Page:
OECD: Beneficial Ownership and Control : a comparative study Disclosure, information and enforcement


Investor confidence in financial markets depends in large part on the existence of an accurate disclosure regime that provides transparency in the beneficial ownership and control structures of publicly listed companies. This is particularly true for corporate governance systems that are characterized by concentrated ownership. On the one hand,
large investors with significant voting and cash-flow rights may encourage long-term growth and firm performance.
On the other hand, however, controlling beneficial owners with large voting blocks may have incentives to divert corporate assets and opportunities for personal gain at the expense of minority investors.

This paper does not only concern the protection of minority investors. It also takes the interests of other stakeholders and society as a whole into account. The paper focuses particularly on the misuse of corporate vehicles, which arguably poses a major challenge to good corporate governance. Stakeholder rights (e.g. employees and creditors) cannot be properly exercised if ultimate decision makers in a company’s affairs cannot be identified. The accountability of the board may also be seriously endangered if stakeholders and the general public are unaware of decision-making and ultimate control structures. Finally, regulators and supervisory agencies have a strong interest to know beneficial owners – in order to determine the origin of investment flows, to prevent money laundering and tax evasion and to settle issues of corporate accountability.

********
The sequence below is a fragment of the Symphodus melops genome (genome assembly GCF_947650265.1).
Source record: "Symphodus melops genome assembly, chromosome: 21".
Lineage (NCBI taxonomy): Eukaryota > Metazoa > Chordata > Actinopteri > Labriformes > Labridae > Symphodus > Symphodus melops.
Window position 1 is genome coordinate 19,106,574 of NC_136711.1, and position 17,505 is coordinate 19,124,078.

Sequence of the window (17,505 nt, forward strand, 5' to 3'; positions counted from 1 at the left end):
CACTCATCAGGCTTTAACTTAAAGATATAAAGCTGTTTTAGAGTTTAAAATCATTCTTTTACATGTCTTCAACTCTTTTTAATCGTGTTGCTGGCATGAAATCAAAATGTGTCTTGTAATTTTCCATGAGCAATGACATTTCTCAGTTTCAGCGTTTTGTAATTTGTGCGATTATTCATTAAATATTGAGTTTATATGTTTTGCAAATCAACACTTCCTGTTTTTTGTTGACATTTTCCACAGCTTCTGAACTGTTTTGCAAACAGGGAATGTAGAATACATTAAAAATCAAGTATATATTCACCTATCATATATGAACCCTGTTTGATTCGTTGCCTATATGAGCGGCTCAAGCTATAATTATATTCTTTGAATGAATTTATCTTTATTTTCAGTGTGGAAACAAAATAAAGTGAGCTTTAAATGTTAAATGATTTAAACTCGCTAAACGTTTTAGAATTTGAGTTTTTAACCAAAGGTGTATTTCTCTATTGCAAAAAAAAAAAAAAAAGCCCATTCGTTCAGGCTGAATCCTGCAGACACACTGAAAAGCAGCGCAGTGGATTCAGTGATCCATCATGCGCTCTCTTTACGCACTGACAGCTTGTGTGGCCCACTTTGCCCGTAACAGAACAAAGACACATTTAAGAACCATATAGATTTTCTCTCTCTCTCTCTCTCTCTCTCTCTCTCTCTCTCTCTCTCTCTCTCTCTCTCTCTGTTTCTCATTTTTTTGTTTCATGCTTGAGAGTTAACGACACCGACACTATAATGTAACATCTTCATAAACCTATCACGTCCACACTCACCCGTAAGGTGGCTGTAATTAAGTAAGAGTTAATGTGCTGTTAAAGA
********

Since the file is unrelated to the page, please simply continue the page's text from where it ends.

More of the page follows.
A good corporate governance infrastructure should combine transparency, accountability and integrity and this
requires knowledge of beneficial ownership. The protection of minority investors and other stakeholder protection
will be challenging without access to reliable information about the ownership, including the identity of the
controlling owners, and control structures of listed companies. In this respect, this paper makes three major claims
about the nature and scope of the disclosure and reporting regime.

Detailed report link: here

Source of the report at OECD website: here